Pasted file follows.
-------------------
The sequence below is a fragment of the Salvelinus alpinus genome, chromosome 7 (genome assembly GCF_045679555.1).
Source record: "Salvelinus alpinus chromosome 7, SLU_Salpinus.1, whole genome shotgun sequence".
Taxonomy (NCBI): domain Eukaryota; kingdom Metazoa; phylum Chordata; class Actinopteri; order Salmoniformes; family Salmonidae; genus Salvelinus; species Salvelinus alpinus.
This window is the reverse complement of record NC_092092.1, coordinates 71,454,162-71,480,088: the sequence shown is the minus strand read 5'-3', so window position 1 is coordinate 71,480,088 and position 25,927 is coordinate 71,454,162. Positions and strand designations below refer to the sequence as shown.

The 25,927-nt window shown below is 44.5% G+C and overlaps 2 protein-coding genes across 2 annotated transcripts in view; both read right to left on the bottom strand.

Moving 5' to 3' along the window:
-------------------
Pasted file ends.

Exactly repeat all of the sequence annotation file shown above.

The sequence below is a fragment of the Salvelinus alpinus genome, chromosome 7 (genome assembly GCF_045679555.1).
Source record: "Salvelinus alpinus chromosome 7, SLU_Salpinus.1, whole genome shotgun sequence".
Taxonomy (NCBI): domain Eukaryota; kingdom Metazoa; phylum Chordata; class Actinopteri; order Salmoniformes; family Salmonidae; genus Salvelinus; species Salvelinus alpinus.
This window is the reverse complement of record NC_092092.1, coordinates 71,454,162-71,480,088: the sequence shown is the minus strand read 5'-3', so window position 1 is coordinate 71,480,088 and position 25,927 is coordinate 71,454,162. Positions and strand designations below refer to the sequence as shown.

The 25,927-nt window shown below is 44.5% G+C and overlaps 2 protein-coding genes across 2 annotated transcripts in view; both read right to left on the bottom strand.

Moving 5' to 3' along the window: